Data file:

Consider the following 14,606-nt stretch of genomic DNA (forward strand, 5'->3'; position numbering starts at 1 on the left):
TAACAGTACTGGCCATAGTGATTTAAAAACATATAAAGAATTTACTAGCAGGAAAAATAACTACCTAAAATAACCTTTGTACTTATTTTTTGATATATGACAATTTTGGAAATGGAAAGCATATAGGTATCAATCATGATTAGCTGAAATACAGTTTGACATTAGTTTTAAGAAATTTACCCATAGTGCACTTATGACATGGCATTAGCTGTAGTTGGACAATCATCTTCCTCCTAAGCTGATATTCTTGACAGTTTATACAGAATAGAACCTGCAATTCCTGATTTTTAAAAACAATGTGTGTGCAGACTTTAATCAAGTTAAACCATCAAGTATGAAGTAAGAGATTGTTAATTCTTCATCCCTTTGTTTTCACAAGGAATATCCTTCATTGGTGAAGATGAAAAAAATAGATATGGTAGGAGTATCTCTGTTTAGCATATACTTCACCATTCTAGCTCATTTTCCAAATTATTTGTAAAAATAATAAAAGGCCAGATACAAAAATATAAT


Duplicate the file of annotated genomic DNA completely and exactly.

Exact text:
Consider the following 14,606-nt stretch of genomic DNA (forward strand, 5'->3'; position numbering starts at 1 on the left):
TAACAGTACTGGCCATAGTGATTTAAAAACATATAAAGAATTTACTAGCAGGAAAAATAACTACCTAAAATAACCTTTGTACTTATTTTTTGATATATGACAATTTTGGAAATGGAAAGCATATAGGTATCAATCATGATTAGCTGAAATACAGTTTGACATTAGTTTTAAGAAATTTACCCATAGTGCACTTATGACATGGCATTAGCTGTAGTTGGACAATCATCTTCCTCCTAAGCTGATATTCTTGACAGTTTATACAGAATAGAACCTGCAATTCCTGATTTTTAAAAACAATGTGTGTGCAGACTTTAATCAAGTTAAACCATCAAGTATGAAGTAAGAGATTGTTAATTCTTCATCCCTTTGTTTTCACAAGGAATATCCTTCATTGGTGAAGATGAAAAAAATAGATATGGTAGGAGTATCTCTGTTTAGCATATACTTCACCATTCTAGCTCATTTTCCAAATTATTTGTAAAAATAATAAAAGGCCAGATACAAAAATATAAT